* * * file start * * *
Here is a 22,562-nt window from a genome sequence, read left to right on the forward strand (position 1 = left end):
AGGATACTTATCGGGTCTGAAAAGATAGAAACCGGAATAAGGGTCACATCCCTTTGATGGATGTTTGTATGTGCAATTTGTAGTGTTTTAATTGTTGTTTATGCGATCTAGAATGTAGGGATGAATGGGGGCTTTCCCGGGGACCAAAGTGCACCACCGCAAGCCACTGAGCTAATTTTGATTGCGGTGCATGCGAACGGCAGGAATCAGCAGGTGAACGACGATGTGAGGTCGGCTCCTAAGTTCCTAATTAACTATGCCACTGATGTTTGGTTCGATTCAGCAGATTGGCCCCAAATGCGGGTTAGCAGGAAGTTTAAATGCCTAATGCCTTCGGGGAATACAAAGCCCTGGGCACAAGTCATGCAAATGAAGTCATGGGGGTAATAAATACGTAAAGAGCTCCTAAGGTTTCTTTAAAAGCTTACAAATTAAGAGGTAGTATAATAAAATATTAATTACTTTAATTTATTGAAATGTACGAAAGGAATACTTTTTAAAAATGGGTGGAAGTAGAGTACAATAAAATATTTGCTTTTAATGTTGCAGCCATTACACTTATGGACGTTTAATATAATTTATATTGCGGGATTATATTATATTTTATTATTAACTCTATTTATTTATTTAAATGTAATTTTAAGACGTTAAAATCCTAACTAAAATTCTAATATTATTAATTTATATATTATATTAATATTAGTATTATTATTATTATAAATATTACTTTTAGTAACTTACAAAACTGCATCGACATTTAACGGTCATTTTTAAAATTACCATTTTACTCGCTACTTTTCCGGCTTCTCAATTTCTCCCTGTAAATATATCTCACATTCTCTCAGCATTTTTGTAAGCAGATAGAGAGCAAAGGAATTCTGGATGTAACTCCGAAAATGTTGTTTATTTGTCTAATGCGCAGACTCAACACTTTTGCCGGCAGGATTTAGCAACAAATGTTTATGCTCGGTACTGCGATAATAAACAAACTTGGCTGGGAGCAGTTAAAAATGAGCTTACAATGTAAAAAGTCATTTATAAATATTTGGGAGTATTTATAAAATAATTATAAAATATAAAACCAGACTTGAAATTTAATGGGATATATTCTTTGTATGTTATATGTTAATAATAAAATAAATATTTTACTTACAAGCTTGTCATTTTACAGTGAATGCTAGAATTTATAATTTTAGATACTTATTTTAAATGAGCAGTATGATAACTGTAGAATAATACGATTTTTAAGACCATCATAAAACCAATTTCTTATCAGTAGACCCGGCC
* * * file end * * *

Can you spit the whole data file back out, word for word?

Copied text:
Here is a 22,562-nt window from a genome sequence, read left to right on the forward strand (position 1 = left end):
AGGATACTTATCGGGTCTGAAAAGATAGAAACCGGAATAAGGGTCACATCCCTTTGATGGATGTTTGTATGTGCAATTTGTAGTGTTTTAATTGTTGTTTATGCGATCTAGAATGTAGGGATGAATGGGGGCTTTCCCGGGGACCAAAGTGCACCACCGCAAGCCACTGAGCTAATTTTGATTGCGGTGCATGCGAACGGCAGGAATCAGCAGGTGAACGACGATGTGAGGTCGGCTCCTAAGTTCCTAATTAACTATGCCACTGATGTTTGGTTCGATTCAGCAGATTGGCCCCAAATGCGGGTTAGCAGGAAGTTTAAATGCCTAATGCCTTCGGGGAATACAAAGCCCTGGGCACAAGTCATGCAAATGAAGTCATGGGGGTAATAAATACGTAAAGAGCTCCTAAGGTTTCTTTAAAAGCTTACAAATTAAGAGGTAGTATAATAAAATATTAATTACTTTAATTTATTGAAATGTACGAAAGGAATACTTTTTAAAAATGGGTGGAAGTAGAGTACAATAAAATATTTGCTTTTAATGTTGCAGCCATTACACTTATGGACGTTTAATATAATTTATATTGCGGGATTATATTATATTTTATTATTAACTCTATTTATTTATTTAAATGTAATTTTAAGACGTTAAAATCCTAACTAAAATTCTAATATTATTAATTTATATATTATATTAATATTAGTATTATTATTATTATAAATATTACTTTTAGTAACTTACAAAACTGCATCGACATTTAACGGTCATTTTTAAAATTACCATTTTACTCGCTACTTTTCCGGCTTCTCAATTTCTCCCTGTAAATATATCTCACATTCTCTCAGCATTTTTGTAAGCAGATAGAGAGCAAAGGAATTCTGGATGTAACTCCGAAAATGTTGTTTATTTGTCTAATGCGCAGACTCAACACTTTTGCCGGCAGGATTTAGCAACAAATGTTTATGCTCGGTACTGCGATAATAAACAAACTTGGCTGGGAGCAGTTAAAAATGAGCTTACAATGTAAAAAGTCATTTATAAATATTTGGGAGTATTTATAAAATAATTATAAAATATAAAACCAGACTTGAAATTTAATGGGATATATTCTTTGTATGTTATATGTTAATAATAAAATAAATATTTTACTTACAAGCTTGTCATTTTACAGTGAATGCTAGAATTTATAATTTTAGATACTTATTTTAAATGAGCAGTATGATAACTGTAGAATAATACGATTTTTAAGACCATCATAAAACCAATTTCTTATCAGTAGACCCGGCC